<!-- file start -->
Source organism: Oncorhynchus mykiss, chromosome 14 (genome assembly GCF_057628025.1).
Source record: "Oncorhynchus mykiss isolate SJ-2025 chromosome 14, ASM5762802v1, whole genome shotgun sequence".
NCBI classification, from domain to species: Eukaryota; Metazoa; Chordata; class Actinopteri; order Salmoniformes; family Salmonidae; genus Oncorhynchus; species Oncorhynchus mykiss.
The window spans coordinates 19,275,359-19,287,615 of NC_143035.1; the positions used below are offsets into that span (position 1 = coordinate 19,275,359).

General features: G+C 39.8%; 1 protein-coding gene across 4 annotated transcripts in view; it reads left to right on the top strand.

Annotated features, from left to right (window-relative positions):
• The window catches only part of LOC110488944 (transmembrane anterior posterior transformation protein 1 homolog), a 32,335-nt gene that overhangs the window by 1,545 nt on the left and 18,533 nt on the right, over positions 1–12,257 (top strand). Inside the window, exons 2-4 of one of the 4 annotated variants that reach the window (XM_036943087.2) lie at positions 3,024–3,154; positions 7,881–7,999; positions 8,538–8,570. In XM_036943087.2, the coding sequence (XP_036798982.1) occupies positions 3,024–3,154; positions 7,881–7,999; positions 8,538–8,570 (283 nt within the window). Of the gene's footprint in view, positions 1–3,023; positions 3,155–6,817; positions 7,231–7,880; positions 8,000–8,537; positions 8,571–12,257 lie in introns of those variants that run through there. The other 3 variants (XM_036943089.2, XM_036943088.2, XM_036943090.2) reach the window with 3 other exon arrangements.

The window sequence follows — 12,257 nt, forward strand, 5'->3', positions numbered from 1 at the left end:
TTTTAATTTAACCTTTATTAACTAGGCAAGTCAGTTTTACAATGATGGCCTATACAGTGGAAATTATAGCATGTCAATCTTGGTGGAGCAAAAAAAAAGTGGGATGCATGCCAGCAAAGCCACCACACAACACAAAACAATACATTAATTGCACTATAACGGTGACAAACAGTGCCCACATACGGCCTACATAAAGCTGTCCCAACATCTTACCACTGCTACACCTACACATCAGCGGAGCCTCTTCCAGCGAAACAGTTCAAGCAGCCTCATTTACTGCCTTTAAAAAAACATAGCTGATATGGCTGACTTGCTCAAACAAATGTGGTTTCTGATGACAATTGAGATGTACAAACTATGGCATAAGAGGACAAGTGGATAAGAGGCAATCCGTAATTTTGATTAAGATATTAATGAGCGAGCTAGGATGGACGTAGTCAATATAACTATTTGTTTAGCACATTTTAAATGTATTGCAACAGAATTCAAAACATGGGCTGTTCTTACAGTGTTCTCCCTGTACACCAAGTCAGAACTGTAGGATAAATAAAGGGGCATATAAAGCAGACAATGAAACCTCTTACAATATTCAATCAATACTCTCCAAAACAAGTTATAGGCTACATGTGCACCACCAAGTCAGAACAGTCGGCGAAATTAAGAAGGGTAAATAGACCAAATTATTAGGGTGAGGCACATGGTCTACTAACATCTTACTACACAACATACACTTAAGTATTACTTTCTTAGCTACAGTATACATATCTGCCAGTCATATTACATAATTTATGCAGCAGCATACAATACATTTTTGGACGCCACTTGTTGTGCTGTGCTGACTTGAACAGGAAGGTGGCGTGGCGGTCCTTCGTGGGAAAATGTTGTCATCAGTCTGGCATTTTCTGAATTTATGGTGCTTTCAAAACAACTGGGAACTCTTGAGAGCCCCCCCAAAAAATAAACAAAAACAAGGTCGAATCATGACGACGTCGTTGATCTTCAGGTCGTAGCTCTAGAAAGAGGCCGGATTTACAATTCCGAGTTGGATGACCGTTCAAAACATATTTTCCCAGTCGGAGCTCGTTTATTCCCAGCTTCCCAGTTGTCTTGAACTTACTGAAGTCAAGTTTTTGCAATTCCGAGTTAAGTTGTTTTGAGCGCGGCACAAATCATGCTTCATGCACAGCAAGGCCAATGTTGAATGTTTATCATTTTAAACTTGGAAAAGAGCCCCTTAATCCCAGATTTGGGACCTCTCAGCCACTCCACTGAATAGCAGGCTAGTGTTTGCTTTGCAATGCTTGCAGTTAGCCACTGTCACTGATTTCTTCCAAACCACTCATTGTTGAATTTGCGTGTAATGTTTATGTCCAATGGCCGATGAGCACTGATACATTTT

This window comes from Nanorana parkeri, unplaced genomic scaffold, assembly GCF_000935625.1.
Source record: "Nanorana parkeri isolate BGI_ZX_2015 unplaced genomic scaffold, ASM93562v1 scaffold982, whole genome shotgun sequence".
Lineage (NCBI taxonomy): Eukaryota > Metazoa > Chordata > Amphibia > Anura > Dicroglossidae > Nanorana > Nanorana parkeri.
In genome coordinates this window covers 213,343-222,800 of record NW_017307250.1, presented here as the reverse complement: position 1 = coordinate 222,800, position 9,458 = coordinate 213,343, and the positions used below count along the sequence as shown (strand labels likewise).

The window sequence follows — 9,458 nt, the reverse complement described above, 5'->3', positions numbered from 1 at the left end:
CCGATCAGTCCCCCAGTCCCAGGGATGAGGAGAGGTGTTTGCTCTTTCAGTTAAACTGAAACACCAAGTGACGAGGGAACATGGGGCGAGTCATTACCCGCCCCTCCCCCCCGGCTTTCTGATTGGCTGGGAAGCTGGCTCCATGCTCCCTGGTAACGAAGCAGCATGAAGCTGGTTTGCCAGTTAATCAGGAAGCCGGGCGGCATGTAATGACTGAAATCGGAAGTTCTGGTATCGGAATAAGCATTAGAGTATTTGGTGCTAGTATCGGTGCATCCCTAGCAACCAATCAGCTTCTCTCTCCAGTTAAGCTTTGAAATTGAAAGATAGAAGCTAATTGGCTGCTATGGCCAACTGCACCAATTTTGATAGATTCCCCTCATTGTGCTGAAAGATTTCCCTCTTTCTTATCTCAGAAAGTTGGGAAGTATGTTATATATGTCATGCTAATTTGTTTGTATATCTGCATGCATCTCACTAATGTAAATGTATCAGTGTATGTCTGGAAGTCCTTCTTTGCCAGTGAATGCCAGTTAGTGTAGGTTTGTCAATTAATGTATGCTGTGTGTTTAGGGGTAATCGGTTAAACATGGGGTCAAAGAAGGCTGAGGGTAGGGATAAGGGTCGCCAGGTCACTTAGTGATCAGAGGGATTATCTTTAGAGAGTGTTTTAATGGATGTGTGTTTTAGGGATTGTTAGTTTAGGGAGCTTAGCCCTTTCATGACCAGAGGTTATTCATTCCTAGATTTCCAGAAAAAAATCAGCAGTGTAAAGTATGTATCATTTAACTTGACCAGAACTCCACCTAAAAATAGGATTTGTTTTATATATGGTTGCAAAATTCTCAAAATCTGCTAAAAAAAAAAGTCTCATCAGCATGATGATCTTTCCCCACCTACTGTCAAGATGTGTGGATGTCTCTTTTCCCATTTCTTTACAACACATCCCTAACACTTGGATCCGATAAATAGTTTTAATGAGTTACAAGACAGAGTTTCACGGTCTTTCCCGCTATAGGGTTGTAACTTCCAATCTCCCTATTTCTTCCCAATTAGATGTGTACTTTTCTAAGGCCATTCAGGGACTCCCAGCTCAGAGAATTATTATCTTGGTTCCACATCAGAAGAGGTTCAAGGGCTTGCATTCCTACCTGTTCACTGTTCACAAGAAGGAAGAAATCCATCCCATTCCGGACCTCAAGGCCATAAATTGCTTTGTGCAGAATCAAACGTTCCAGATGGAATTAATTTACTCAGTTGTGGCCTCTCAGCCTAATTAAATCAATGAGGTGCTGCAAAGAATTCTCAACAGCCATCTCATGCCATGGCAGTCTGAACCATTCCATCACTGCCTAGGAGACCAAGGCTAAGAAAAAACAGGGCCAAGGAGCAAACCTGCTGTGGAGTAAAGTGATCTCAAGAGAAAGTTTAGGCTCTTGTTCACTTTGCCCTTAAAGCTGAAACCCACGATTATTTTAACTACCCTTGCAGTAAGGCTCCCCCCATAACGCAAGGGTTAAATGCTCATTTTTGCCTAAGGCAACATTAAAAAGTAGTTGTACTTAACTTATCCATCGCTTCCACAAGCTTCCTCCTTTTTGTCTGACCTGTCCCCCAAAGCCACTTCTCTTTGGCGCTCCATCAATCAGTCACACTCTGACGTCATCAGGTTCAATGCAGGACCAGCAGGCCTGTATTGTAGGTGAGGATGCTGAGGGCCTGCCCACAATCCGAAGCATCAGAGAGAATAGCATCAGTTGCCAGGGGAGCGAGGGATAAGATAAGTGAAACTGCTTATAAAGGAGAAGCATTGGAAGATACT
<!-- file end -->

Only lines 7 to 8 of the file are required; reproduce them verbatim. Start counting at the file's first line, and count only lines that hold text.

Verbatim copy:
• The window catches only part of LOC110488944 (transmembrane anterior posterior transformation protein 1 homolog), a 32,335-nt gene that overhangs the window by 1,545 nt on the left and 18,533 nt on the right, over positions 1–12,257 (top strand). Inside the window, exons 2-4 of one of the 4 annotated variants that reach the window (XM_036943087.2) lie at positions 3,024–3,154; positions 7,881–7,999; positions 8,538–8,570. In XM_036943087.2, the coding sequence (XP_036798982.1) occupies positions 3,024–3,154; positions 7,881–7,999; positions 8,538–8,570 (283 nt within the window). Of the gene's footprint in view, positions 1–3,023; positions 3,155–6,817; positions 7,231–7,880; positions 8,000–8,537; positions 8,571–12,257 lie in introns of those variants that run through there. The other 3 variants (XM_036943089.2, XM_036943088.2, XM_036943090.2) reach the window with 3 other exon arrangements.

The window sequence follows — 12,257 nt, forward strand, 5'->3', positions numbered from 1 at the left end: